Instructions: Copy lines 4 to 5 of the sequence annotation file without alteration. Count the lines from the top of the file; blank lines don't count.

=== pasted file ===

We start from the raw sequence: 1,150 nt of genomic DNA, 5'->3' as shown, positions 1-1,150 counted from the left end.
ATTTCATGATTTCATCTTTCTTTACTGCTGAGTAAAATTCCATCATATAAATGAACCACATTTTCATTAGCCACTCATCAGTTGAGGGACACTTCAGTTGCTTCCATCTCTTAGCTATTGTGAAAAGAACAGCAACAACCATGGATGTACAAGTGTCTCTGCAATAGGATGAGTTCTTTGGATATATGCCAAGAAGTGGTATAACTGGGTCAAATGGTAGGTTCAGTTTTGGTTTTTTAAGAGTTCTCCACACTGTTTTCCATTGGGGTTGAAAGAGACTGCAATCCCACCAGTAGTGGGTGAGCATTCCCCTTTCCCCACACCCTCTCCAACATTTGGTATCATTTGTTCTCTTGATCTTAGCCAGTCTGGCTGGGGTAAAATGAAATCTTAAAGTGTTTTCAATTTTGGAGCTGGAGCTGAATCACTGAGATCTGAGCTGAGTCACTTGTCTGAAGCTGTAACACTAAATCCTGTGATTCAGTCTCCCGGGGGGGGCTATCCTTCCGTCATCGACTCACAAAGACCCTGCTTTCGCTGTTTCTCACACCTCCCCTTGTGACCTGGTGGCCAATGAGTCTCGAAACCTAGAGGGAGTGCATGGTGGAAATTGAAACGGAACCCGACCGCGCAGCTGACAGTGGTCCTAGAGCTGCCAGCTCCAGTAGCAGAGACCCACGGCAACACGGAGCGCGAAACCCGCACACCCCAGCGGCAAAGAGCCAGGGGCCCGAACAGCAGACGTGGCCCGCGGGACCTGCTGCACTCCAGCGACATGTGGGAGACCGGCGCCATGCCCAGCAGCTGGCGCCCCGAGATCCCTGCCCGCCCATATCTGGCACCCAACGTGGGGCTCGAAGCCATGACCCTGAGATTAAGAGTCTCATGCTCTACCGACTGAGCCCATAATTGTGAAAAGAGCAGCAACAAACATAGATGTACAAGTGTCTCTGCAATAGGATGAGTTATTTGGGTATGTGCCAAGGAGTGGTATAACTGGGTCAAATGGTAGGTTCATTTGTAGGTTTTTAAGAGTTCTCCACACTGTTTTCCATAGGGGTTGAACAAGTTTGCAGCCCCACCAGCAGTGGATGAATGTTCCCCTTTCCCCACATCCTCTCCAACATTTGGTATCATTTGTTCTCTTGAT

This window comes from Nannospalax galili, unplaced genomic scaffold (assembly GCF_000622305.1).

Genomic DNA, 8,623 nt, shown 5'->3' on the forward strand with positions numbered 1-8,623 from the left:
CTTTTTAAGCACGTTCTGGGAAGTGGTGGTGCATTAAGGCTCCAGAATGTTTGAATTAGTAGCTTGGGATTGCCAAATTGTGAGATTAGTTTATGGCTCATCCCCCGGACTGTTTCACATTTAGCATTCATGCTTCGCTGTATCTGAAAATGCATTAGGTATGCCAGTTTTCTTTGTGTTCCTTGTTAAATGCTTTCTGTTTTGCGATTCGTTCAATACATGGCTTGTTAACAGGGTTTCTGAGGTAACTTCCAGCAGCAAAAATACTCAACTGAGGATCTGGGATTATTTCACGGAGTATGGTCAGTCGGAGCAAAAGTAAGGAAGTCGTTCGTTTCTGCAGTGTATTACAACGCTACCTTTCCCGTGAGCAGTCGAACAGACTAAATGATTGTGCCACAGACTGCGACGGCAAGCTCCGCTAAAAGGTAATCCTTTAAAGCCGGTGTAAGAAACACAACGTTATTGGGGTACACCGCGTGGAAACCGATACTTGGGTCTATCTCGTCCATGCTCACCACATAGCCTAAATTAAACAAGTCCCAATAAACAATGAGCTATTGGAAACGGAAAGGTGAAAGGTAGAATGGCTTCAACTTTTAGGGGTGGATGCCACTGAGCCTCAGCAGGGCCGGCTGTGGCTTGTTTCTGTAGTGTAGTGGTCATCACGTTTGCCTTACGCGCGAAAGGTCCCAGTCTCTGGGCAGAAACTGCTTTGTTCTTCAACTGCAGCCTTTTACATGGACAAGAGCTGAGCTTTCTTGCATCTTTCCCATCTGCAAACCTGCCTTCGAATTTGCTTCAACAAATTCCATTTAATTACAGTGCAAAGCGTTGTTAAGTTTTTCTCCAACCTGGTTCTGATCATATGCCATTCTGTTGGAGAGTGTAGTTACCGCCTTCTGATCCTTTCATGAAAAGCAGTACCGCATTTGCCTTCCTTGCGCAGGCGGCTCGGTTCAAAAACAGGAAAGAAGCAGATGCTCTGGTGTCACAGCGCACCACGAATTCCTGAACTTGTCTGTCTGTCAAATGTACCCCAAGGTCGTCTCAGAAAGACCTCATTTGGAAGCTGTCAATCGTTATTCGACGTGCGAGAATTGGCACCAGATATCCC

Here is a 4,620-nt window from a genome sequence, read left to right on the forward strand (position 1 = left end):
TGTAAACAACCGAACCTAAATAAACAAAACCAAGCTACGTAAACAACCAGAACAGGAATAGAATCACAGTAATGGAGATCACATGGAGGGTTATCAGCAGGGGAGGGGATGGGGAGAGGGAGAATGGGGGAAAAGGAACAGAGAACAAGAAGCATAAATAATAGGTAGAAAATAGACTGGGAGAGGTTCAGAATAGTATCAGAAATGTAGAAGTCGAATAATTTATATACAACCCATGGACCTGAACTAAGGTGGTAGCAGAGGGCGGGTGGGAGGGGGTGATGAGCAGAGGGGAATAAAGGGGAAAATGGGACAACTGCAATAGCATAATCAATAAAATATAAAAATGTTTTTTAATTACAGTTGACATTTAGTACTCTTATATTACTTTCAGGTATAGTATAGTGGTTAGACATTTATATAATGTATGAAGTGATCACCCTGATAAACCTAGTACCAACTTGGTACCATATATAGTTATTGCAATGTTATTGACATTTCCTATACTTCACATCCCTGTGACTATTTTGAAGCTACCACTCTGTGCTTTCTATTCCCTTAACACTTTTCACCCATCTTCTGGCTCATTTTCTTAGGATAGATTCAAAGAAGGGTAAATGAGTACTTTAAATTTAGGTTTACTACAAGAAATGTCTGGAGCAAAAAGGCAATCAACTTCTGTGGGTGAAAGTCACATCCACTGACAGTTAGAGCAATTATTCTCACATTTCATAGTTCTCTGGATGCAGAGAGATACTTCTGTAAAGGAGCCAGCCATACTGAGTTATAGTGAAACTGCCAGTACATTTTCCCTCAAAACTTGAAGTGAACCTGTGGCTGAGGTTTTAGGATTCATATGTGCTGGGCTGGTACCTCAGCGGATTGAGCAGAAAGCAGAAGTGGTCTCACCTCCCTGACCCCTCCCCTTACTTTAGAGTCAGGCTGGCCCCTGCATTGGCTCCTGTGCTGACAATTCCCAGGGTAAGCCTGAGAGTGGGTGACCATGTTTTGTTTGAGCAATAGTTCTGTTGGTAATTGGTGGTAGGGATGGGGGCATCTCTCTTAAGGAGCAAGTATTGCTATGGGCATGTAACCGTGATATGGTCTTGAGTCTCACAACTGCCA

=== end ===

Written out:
Genomic DNA, 8,623 nt, shown 5'->3' on the forward strand with positions numbered 1-8,623 from the left:
CTTTTTAAGCACGTTCTGGGAAGTGGTGGTGCATTAAGGCTCCAGAATGTTTGAATTAGTAGCTTGGGATTGCCAAATTGTGAGATTAGTTTATGGCTCATCCCCCGGACTGTTTCACATTTAGCATTCATGCTTCGCTGTATCTGAAAATGCATTAGGTATGCCAGTTTTCTTTGTGTTCCTTGTTAAATGCTTTCTGTTTTGCGATTCGTTCAATACATGGCTTGTTAACAGGGTTTCTGAGGTAACTTCCAGCAGCAAAAATACTCAACTGAGGATCTGGGATTATTTCACGGAGTATGGTCAGTCGGAGCAAAAGTAAGGAAGTCGTTCGTTTCTGCAGTGTATTACAACGCTACCTTTCCCGTGAGCAGTCGAACAGACTAAATGATTGTGCCACAGACTGCGACGGCAAGCTCCGCTAAAAGGTAATCCTTTAAAGCCGGTGTAAGAAACACAACGTTATTGGGGTACACCGCGTGGAAACCGATACTTGGGTCTATCTCGTCCATGCTCACCACATAGCCTAAATTAAACAAGTCCCAATAAACAATGAGCTATTGGAAACGGAAAGGTGAAAGGTAGAATGGCTTCAACTTTTAGGGGTGGATGCCACTGAGCCTCAGCAGGGCCGGCTGTGGCTTGTTTCTGTAGTGTAGTGGTCATCACGTTTGCCTTACGCGCGAAAGGTCCCAGTCTCTGGGCAGAAACTGCTTTGTTCTTCAACTGCAGCCTTTTACATGGACAAGAGCTGAGCTTTCTTGCATCTTTCCCATCTGCAAACCTGCCTTCGAATTTGCTTCAACAAATTCCATTTAATTACAGTGCAAAGCGTTGTTAAGTTTTTCTCCAACCTGGTTCTGATCATATGCCATTCTGTTGGAGAGTGTAGTTACCGCCTTCTGATCCTTTCATGAAAAGCAGTACCGCATTTGCCTTCCTTGCGCAGGCGGCTCGGTTCAAAAACAGGAAAGAAGCAGATGCTCTGGTGTCACAGCGCACCACGAATTCCTGAACTTGTCTGTCTGTCAAATGTACCCCAAGGTCGTCTCAGAAAGACCTCATTTGGAAGCTGTCAATCGTTATTCGACGTGCGAGAATTGGCACCAGATATCCC